The presence of Acrocanthosaurus in the Cloverly Formation was established in 2012 with the description of another partial skeleton, UM 20796. This specimen, consisting of parts of two vertebrae, partial pubic bones, a femur, a partial fibula, and fragments, represents a juvenile animal. It came from a bonebed in the Bighorn Basin of north-central Wyoming, and was found near the shoulder blade of a Sauroposeidon. An assortment of other fragmentary theropod remains from the formation may also belong to Acrocanthosaurus, which may be the only large theropod in the Cloverly Formation.
Acrocanthosaurus may be known from less complete remains outside of Oklahoma, Texas, and Wyoming. A tooth from southern Arizona has been referred to the genus, and matching tooth marks have been found in sauropod bones from the same area. Several teeth from the Arundel Formation of Maryland have been described as almost identical to those of Acrocanthosaurus and may represent an eastern representative of the genus. Many other teeth and bones from various geologic formations throughout the western United States have also been referred to Acrocanthosaurus, but most of these have been misidentified; there is, however, some disagreement with this assessment regarding fossils from the Cloverly Formation.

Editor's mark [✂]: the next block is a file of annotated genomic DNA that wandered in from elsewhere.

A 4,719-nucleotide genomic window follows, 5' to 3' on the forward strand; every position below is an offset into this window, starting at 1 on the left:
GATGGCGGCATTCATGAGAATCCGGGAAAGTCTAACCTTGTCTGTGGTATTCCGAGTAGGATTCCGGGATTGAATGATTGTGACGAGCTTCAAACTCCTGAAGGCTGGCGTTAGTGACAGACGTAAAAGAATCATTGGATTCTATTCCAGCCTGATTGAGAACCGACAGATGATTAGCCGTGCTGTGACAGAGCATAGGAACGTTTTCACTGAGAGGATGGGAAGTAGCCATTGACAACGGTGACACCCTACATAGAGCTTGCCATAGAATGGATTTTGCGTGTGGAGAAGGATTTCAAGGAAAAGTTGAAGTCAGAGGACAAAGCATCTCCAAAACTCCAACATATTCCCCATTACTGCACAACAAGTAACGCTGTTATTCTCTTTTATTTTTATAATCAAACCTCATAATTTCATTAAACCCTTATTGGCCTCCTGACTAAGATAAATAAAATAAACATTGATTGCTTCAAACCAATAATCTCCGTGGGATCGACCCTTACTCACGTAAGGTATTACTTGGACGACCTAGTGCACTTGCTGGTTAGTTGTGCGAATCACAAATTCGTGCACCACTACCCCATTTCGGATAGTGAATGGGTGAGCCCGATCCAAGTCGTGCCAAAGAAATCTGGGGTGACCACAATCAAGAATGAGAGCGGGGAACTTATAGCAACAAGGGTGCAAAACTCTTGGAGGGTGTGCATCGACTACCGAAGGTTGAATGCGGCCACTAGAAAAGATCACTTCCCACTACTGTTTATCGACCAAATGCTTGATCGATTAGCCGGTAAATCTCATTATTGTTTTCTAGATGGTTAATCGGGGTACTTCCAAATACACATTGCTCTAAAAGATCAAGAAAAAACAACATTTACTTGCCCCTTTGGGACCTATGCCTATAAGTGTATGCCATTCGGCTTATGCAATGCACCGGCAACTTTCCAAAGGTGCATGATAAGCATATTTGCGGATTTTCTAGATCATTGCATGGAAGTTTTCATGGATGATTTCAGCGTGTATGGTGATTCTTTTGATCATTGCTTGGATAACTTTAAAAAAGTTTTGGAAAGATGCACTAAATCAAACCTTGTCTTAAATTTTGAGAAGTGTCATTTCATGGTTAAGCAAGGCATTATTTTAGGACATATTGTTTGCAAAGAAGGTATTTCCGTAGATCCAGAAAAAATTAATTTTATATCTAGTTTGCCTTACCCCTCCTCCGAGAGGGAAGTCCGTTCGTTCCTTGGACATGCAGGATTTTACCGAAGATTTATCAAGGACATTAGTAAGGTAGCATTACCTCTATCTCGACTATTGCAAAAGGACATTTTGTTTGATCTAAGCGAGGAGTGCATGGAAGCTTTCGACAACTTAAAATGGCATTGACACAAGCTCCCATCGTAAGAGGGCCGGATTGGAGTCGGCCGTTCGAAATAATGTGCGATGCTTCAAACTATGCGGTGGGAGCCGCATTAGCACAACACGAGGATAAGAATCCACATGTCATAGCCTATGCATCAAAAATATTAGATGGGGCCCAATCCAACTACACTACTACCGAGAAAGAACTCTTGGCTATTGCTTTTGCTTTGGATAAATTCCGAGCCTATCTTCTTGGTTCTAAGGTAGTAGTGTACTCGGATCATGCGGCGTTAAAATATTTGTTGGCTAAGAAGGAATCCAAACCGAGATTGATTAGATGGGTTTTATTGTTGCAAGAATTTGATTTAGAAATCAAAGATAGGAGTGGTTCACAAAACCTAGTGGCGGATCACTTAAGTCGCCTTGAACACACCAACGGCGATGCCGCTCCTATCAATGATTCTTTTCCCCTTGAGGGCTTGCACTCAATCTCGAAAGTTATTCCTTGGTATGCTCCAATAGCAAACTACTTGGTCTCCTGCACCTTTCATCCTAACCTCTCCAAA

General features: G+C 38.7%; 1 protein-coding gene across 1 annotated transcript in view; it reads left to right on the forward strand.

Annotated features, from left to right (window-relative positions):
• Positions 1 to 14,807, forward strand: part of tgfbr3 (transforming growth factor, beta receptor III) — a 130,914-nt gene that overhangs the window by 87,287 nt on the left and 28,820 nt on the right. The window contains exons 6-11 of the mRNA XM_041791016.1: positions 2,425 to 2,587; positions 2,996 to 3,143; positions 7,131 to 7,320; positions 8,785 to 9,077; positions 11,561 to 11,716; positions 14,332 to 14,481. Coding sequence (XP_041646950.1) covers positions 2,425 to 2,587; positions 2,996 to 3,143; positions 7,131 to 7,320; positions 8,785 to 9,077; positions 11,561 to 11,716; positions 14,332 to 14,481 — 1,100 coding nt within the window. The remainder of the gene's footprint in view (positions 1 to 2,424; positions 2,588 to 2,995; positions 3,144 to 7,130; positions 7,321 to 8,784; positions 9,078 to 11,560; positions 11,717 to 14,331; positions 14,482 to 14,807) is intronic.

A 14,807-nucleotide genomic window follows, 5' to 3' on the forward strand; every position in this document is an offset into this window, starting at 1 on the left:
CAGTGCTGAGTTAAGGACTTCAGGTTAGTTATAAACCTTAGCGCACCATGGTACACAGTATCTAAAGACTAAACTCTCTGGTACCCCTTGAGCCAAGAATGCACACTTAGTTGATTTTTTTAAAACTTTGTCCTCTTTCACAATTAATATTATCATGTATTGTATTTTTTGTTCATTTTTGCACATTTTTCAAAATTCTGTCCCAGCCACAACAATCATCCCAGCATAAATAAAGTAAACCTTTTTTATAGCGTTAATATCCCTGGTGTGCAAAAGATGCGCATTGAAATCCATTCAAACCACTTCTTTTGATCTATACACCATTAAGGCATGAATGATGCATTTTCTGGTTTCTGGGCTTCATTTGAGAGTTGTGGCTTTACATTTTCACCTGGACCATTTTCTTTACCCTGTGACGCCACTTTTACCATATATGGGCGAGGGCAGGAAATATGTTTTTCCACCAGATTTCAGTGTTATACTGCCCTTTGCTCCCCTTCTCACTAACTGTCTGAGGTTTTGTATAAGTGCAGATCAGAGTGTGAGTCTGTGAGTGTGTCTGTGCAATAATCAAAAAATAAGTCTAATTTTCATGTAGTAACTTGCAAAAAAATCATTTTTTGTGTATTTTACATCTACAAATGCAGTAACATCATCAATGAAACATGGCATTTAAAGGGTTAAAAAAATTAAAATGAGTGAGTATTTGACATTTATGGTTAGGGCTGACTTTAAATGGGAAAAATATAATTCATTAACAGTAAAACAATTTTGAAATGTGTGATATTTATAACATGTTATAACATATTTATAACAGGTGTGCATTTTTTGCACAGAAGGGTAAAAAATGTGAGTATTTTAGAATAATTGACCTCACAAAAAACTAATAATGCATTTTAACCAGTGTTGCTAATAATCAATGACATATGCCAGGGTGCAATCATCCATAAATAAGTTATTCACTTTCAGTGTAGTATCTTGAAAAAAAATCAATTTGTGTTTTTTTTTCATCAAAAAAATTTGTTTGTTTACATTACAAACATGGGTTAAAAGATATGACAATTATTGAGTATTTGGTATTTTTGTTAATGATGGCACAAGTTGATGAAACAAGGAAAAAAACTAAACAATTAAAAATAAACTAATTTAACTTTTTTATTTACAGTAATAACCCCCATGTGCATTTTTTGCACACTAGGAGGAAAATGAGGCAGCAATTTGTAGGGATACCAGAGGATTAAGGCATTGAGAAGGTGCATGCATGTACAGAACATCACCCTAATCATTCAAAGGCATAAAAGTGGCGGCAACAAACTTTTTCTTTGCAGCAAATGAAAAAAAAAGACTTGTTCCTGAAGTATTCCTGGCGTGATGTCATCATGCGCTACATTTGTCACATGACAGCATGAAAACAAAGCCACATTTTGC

Like those of most other non-avian theropods, Acrocanthosaurus forelimbs did not make contact with the ground and were not used for locomotion; instead they served a predatory function. The discovery of a complete forelimb (NCSM 14345) allowed the first analysis of the function and range of motion of the forelimb in Acrocanthosaurus. The study examined the bone surfaces which would have articulated with other bones to determine how far the joints could move without dislocating. In many of the joints, the bones did not fit together exactly, indicating the presence of a considerable amount of cartilage in the joints, as is seen in many living archosaurs. Among other findings, the study suggested that, in a resting position, the forelimbs would have hung from the shoulders with the humerus angled backwards slightly, the elbow bent, and the claws facing medially (inwards).
The shoulder of Acrocanthosaurus was limited in its range of motion compared to that of humans. The arm could not swing in a complete circle, but could retract (swing backwards) 109° from the vertical, so that the humerus could actually be angled slightly upwards. Protraction (swinging forwards) was limited to only 24° past the vertical. The arm was unable to reach a vertical position when adducting (swinging downwards), but could abduct (swing upwards) to 9° above horizontal. Movement at the elbow was also limited compared to humans, with a total range of motion of only 57°. The arm could not completely extend (straighten), nor could it flex (bend) very far, with the humerus unable even to form a right angle with the forearm. The radius and ulna (forearm bones) locked together so that there was no possibility of pronation or supination (twisting) as in human forearms.